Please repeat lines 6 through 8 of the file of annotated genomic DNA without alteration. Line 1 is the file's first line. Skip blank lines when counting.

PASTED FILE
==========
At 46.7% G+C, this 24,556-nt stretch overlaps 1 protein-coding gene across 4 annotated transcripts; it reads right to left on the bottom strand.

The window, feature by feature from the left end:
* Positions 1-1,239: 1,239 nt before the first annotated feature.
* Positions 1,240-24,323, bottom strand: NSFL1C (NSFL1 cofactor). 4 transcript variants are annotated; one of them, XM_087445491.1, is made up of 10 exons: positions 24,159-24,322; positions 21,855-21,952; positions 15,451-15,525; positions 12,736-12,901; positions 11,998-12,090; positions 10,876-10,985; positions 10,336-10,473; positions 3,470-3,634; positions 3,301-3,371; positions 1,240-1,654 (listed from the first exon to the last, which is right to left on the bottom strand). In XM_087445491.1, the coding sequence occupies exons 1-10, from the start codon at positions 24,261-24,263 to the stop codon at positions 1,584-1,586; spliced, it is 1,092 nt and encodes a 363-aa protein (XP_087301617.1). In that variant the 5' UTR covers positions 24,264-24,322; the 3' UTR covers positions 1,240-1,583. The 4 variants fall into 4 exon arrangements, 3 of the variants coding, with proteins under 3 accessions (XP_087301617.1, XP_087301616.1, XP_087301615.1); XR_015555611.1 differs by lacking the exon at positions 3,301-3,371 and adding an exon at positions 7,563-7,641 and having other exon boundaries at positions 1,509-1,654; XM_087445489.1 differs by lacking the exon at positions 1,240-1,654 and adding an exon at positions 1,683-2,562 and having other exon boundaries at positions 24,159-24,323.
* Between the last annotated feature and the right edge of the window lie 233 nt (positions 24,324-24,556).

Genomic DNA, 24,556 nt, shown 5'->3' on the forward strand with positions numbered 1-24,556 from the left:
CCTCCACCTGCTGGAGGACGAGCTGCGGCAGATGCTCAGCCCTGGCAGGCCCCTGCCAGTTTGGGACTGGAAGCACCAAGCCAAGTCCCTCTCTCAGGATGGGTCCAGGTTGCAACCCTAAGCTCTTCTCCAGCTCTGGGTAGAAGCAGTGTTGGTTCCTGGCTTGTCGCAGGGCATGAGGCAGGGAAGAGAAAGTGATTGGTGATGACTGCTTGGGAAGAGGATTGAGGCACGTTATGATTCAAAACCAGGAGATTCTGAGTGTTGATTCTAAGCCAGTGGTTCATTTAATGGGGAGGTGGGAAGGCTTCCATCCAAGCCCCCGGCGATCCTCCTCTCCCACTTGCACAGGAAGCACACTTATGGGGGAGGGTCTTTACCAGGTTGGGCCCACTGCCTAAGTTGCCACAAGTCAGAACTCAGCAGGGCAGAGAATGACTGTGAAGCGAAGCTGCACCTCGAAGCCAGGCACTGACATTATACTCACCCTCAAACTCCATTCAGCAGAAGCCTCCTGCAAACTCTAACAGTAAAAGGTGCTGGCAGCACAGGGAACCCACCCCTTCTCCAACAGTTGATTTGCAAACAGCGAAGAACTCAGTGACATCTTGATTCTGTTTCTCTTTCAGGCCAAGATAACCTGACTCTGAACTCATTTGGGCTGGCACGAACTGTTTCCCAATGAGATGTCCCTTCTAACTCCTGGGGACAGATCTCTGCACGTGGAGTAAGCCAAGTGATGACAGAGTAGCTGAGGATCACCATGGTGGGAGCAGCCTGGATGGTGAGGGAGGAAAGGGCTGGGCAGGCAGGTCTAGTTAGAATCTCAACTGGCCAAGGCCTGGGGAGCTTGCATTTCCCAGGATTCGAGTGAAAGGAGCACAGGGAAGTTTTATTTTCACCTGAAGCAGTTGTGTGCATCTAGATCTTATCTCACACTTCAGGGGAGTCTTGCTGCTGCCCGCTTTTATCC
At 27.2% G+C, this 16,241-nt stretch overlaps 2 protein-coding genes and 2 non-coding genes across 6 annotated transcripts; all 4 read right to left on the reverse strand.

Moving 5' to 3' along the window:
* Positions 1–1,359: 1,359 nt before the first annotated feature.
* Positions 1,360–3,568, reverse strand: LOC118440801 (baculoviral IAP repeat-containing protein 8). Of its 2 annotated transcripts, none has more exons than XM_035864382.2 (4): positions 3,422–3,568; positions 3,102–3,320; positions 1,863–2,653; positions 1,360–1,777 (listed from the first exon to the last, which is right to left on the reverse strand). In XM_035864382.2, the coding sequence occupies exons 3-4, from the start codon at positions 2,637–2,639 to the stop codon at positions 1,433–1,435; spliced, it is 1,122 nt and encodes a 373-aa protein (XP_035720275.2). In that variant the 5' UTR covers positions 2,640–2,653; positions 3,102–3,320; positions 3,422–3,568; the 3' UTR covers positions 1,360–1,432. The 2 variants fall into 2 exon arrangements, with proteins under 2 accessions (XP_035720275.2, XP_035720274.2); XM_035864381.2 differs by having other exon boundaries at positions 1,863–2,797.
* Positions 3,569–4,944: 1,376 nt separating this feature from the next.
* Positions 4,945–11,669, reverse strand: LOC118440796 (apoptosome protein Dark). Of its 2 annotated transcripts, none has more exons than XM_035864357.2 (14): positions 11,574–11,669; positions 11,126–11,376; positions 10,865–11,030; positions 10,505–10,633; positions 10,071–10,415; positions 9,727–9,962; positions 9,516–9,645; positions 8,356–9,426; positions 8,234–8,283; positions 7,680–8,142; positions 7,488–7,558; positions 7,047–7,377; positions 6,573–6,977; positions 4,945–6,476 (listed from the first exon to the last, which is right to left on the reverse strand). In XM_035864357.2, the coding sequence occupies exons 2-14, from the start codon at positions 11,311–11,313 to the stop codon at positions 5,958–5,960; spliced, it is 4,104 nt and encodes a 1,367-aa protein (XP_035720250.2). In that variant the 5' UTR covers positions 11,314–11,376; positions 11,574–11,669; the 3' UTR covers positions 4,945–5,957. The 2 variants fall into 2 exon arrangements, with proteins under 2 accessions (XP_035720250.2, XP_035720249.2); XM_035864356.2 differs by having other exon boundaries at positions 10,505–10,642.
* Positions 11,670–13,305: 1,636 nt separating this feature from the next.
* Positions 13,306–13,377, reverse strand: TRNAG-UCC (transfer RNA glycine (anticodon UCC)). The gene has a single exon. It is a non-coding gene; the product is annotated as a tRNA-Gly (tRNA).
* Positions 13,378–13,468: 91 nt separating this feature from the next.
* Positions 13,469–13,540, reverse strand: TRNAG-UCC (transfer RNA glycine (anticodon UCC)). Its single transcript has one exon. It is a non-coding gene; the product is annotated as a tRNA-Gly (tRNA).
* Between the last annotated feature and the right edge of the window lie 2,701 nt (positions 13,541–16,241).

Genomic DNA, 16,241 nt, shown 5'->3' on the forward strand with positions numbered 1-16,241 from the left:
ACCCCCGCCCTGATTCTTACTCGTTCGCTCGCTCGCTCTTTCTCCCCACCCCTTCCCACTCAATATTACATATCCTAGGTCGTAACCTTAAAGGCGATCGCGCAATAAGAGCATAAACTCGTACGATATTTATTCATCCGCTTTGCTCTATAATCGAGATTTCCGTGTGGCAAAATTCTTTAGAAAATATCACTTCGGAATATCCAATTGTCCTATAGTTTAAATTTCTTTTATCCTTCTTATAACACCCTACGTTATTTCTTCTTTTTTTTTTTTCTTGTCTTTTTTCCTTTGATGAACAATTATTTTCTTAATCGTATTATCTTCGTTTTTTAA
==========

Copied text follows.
Genomic DNA, 24,556 nt, shown 5'->3' on the forward strand with positions numbered 1-24,556 from the left:
CCTCCACCTGCTGGAGGACGAGCTGCGGCAGATGCTCAGCCCTGGCAGGCCCCTGCCAGTTTGGGACTGGAAGCACCAAGCCAAGTCCCTCTCTCAGGATGGGTCCAGGTTGCAACCCTAAGCTCTTCTCCAGCTCTGGGTAGAAGCAGTGTTGGTTCCTGGCTTGTCGCAGGGCATGAGGCAGGGAAGAGAAAGTGATTGGTGATGACTGCTTGGGAAGAGGATTGAGGCACGTTATGATTCAAAACCAGGAGATTCTGAGTGTTGATTCTAAGCCAGTGGTTCATTTAATGGGGAGGTGGGAAGGCTTCCATCCAAGCCCCCGGCGATCCTCCTCTCCCACTTGCACAGGAAGCACACTTATGGGGGAGGGTCTTTACCAGGTTGGGCCCACTGCCTAAGTTGCCACAAGTCAGAACTCAGCAGGGCAGAGAATGACTGTGAAGCGAAGCTGCACCTCGAAGCCAGGCACTGACATTATACTCACCCTCAAACTCCATTCAGCAGAAGCCTCCTGCAAACTCTAACAGTAAAAGGTGCTGGCAGCACAGGGAACCCACCCCTTCTCCAACAGTTGATTTGCAAACAGCGAAGAACTCAGTGACATCTTGATTCTGTTTCTCTTTCAGGCCAAGATAACCTGACTCTGAACTCATTTGGGCTGGCACGAACTGTTTCCCAATGAGATGTCCCTTCTAACTCCTGGGGACAGATCTCTGCACGTGGAGTAAGCCAAGTGATGACAGAGTAGCTGAGGATCACCATGGTGGGAGCAGCCTGGATGGTGAGGGAGGAAAGGGCTGGGCAGGCAGGTCTAGTTAGAATCTCAACTGGCCAAGGCCTGGGGAGCTTGCATTTCCCAGGATTCGAGTGAAAGGAGCACAGGGAAGTTTTATTTTCACCTGAAGCAGTTGTGTGCATCTAGATCTTATCTCACACTTCAGGGGAGTCTTGCTGCTGCCCGCTTTTATCC
At 27.2% G+C, this 16,241-nt stretch overlaps 2 protein-coding genes and 2 non-coding genes across 6 annotated transcripts; all 4 read right to left on the reverse strand.